An Unusual Competition
Esther 1; 2; Prophets and Kings, pp. 598–601
God can use my life to influence others for good.
“Let your light shine before others, that they may see your good deeds and glorify your Father in heaven” (Matthew 5:16).
Have you ever entered a competition? Did you win? Today’s story is about a beauty competition with a very special prize. It may have happened like this:
Cousin Mordecai,” said Esther, “did you hear? King Xerxes is sending his men to bring unmarried girls to the palace. He’s looking for a new queen.”
“I heard,” said Esther’s cousin Mordecai. “But he’s not sending for all the unmarried girls. Just the pretty ones. I’m sure you’ll be chosen.” He smiled.
“Oh, Cousin Mordecai,” said Esther, “I can’t leave you. You’ve taken such good care of me since my parents died.”
“Don’t worry about me, Esther,” said Cousin Mordecai. “It will be a good opportunity for you. Remember everything that I’ve taught you. But no matter what happens, don’t let anyone know you are a Jew or that you are my cousin.”
“But why, Cousin Mordecai?” asked Esther, looking puzzled.
“Because this is not our home. We are Hebrews. Although our people have lived in Persia for a long time, a lot of people don’t like us. They want to get rid of us,” said Cousin Mordecai quietly. “I will do as you say,” Esther nodded. “Don’t look so sad, Esther,” said Cousin Mordecai. “A lot of other beautiful girls will be at the palace. But remember, beauty is as beauty does. Be kind to everyone. That’s the best kind of beauty.”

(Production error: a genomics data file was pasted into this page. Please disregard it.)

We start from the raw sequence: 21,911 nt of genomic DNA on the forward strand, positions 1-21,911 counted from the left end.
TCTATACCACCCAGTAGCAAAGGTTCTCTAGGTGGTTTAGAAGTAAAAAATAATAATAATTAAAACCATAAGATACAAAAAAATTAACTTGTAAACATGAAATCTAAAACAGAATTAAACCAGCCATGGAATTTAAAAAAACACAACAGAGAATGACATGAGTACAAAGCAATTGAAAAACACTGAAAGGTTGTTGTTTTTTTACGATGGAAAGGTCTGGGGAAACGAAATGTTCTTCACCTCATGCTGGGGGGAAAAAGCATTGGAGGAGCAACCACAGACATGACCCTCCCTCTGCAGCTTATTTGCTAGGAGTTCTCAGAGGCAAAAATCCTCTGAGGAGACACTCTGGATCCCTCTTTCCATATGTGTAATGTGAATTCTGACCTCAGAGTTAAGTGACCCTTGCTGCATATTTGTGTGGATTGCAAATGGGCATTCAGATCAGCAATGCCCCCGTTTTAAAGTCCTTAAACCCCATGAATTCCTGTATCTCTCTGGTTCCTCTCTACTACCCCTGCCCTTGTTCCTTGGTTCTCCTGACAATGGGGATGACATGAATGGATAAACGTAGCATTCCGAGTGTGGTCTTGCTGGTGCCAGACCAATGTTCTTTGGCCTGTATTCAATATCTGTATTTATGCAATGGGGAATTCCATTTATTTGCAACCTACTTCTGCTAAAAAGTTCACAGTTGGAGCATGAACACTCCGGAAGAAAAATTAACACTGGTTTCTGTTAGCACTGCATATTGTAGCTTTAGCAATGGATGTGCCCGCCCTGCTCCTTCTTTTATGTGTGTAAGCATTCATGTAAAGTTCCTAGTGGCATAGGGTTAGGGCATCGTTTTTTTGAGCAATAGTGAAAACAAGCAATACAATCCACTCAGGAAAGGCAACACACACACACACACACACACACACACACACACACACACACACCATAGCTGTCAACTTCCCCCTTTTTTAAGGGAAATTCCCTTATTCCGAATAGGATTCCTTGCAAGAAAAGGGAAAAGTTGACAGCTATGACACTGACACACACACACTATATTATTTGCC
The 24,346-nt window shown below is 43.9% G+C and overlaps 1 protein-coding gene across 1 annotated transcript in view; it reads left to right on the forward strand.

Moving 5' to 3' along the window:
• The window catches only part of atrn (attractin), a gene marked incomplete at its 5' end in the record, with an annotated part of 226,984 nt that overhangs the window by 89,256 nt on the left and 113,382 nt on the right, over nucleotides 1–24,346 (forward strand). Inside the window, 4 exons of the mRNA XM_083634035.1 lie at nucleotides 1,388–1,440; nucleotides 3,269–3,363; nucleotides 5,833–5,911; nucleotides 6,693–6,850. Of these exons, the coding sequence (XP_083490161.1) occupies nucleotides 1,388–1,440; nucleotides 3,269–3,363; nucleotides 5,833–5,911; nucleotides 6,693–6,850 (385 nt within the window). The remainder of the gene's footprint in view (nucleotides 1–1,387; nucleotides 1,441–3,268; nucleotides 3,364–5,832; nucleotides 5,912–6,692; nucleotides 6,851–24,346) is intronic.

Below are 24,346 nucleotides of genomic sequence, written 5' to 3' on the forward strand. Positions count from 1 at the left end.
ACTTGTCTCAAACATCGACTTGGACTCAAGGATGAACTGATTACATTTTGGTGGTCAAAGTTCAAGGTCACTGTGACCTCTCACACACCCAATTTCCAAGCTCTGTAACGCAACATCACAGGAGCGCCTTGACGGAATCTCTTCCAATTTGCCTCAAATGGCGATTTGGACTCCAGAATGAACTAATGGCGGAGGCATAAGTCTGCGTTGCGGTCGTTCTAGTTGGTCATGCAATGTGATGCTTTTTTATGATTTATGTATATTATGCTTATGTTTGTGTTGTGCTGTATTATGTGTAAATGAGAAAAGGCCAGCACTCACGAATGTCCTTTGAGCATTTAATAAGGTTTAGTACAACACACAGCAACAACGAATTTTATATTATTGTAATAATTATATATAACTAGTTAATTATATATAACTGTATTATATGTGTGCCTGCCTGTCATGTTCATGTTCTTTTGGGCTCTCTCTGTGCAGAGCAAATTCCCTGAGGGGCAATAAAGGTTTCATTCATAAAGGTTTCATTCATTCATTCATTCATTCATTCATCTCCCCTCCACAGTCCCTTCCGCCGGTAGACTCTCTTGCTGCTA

When Esther was taken to King Xerxes’ palace, she remembered what her cousin Mordecai had told her. There were a lot of beautiful girls at the palace. Some of them were not very nice. But Esther was kind to everyone.
The king’s helper, Hegai, noticed Esther. Hegai noticed Esther’s kindness to others. He quickly chose her to begin beauty treatments. He also gave her special food. Then he gave her seven servant girls and moved them all to the best part of the women’s quarters.
For a whole year Esther received beauty treatments at the palace. She was bathed, oiled, and perfumed every day.
The beauticians fixed her hair. The designers made new clothes and shoes for her. Hegai gave her anything she asked for.
Meanwhile, Esther’s cousin Mordecai walked back and forth near her rooms every day. He couldn’t talk to Esther. And she couldn’t talk to him. But they could see each other from far away. Cousin Mordecai wanted to make sure she was all right. But he didn’t want anyone to know that they were related. If they did, they would know Esther was a Jew.
One day Hegai came to Esther, smiling. “Esther,” he said, “the king wants to see you.”
“Really? What shall I do?” asked Esther.
“Just be yourself,” said Hegai, smiling.
“I’m so nervous,” said Esther excitedly. “I can’t even think right now.”
“Esther, don’t worry,” said Hegai. “I think the palace people and the king are really going to like you.”
Hegai was right. Everyone liked Esther, especially the king. He liked Esther more than any of the other young women he had seen. So he made her his queen.